A Little Taste of Texas in Lebanon
Parigi chef Chad Houser traveled to the Middle East to learn how Kamal Mouzawak uses food to change his world.
Houser begins his search for ingredients. He’s intent on serving fried okra. He moves around the market examining the produce. He finds romaine, Bibb, and iceberg lettuces. There is also zucchini, wild asparagus, artichokes, tomatoes, and loquats.
“I’d never eaten loquat,” Houser says. “But I knew it had to be on my menu.”
We drive north along the coast and settle into Mouzawak’s house in the old quarters of Batroun, a fishing village that is among the oldest cities in the world. From our post near Batroun, we will spend the next four days visiting wineries and farms. But first, we prepare lunch for 20 people in the garden.
(clockwise from top left) Narrow streets in Beirut; Abu Rabih of Al Rabih Organic Farm; varieties of kibbeh at Souk el Tayeb; Houser and Georgina Bayeh; grilled zucchini; street vendor selling strawberries and loquats photography courtesy of Chad Houser and Randy Potts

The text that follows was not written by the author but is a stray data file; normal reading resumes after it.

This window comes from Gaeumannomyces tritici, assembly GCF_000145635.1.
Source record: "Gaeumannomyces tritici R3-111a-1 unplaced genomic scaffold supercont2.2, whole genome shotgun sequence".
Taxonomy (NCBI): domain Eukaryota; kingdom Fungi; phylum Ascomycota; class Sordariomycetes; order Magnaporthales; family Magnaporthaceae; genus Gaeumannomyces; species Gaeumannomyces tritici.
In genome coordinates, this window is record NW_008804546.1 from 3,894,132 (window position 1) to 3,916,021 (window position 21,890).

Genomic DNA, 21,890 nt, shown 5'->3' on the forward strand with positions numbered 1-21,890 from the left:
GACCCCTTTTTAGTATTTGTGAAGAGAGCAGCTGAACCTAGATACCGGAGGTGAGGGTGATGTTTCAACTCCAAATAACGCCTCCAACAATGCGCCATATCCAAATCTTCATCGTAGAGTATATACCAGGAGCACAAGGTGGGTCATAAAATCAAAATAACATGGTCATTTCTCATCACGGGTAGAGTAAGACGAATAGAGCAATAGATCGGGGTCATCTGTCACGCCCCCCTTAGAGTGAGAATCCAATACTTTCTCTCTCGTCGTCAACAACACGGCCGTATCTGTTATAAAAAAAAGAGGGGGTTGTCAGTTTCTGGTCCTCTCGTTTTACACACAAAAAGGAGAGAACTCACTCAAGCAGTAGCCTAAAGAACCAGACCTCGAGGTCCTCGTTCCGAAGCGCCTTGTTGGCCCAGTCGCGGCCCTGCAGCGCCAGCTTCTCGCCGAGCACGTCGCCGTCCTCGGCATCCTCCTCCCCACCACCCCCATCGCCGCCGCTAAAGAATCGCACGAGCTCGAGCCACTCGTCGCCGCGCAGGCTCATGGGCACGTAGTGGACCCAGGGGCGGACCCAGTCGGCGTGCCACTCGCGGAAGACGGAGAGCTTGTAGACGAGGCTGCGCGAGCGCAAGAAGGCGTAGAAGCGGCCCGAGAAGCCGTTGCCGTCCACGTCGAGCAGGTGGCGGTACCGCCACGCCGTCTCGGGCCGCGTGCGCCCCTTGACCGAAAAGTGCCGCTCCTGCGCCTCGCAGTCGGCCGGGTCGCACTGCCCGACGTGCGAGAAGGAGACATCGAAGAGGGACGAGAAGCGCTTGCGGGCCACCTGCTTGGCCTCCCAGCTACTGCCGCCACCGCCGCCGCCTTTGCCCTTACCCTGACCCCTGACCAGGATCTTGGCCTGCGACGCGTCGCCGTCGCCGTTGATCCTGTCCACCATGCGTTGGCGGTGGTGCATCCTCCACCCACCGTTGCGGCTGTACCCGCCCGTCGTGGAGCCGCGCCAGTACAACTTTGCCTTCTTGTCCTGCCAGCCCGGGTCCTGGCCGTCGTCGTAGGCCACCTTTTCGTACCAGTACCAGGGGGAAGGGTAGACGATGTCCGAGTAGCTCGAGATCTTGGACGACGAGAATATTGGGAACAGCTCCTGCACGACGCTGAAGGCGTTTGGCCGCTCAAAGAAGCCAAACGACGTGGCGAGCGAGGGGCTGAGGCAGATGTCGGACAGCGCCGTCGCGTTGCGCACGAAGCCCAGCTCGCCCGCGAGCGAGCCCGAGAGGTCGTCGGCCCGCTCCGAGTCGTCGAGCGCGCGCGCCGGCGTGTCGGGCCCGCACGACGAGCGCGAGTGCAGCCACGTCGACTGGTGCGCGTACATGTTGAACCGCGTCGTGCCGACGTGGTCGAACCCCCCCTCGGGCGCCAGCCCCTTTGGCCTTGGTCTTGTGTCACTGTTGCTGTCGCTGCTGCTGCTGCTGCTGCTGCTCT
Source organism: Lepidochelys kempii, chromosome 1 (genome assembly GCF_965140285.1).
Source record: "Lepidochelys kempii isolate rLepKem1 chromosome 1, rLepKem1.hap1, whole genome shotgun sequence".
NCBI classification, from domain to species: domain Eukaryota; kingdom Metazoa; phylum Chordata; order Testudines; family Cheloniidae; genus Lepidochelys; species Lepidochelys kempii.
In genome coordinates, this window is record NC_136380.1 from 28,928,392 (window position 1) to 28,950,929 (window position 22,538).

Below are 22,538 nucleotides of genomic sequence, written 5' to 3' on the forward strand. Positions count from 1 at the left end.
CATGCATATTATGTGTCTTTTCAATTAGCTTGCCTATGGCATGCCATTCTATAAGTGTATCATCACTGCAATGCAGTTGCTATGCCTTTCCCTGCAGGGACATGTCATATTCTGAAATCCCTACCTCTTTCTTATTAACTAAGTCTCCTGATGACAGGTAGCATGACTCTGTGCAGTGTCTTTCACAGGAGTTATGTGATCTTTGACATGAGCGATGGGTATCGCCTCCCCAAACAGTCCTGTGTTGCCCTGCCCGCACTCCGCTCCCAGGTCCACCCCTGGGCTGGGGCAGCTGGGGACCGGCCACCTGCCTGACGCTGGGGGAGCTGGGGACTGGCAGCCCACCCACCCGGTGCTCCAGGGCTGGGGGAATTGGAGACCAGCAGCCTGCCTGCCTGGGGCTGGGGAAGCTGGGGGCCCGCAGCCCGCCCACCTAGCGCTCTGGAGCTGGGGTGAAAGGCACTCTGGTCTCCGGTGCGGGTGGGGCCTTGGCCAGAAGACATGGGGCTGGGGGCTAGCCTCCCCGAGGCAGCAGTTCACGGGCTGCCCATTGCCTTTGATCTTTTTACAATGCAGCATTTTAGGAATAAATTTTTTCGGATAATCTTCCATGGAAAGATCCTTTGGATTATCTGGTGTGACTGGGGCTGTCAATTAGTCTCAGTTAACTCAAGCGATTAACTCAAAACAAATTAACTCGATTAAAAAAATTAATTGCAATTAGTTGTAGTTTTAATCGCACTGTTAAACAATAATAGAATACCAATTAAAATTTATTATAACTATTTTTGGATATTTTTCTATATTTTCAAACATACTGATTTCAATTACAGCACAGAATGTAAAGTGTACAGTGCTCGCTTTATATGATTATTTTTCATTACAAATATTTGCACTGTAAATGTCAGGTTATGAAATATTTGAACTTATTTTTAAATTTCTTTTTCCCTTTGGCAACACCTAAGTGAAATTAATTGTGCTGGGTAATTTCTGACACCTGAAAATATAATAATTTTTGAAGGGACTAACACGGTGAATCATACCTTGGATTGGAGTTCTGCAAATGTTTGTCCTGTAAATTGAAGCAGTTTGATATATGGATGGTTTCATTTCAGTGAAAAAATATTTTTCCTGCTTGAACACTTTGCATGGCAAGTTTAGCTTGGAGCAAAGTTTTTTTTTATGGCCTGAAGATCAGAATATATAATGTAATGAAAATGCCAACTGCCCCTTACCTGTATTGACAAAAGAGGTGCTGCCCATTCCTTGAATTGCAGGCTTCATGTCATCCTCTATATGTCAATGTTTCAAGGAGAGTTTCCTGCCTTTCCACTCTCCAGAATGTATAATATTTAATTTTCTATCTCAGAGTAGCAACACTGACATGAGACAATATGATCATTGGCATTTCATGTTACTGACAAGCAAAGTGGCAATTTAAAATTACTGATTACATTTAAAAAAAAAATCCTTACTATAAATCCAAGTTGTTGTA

In the morning, I am up at 6:30 making fish kibbeh with Mouzawak. A beautiful bowl is filled with translucent white fish, cayenne peppers, cilantro, onions, saffron, cinnamon, zest of lemon and tangerine, and fine wet bulgur. Kamal grinds the mixture using his KitchenAid mixer, and the result is pressed and laid across a bed of onions, pine nuts, and salt. It is baked slowly. Houser grills a whole octopus next to zucchini, stuffed with grated halloumi cheese, topped with a homemade molcajete.
If you have seen the movie Big Night, you have a sense of what we go through to get the food on the table. We are all overwhelmed with the food, the conversation, and the surroundings. For three hours, the food and wine flow. We’d created a little international community.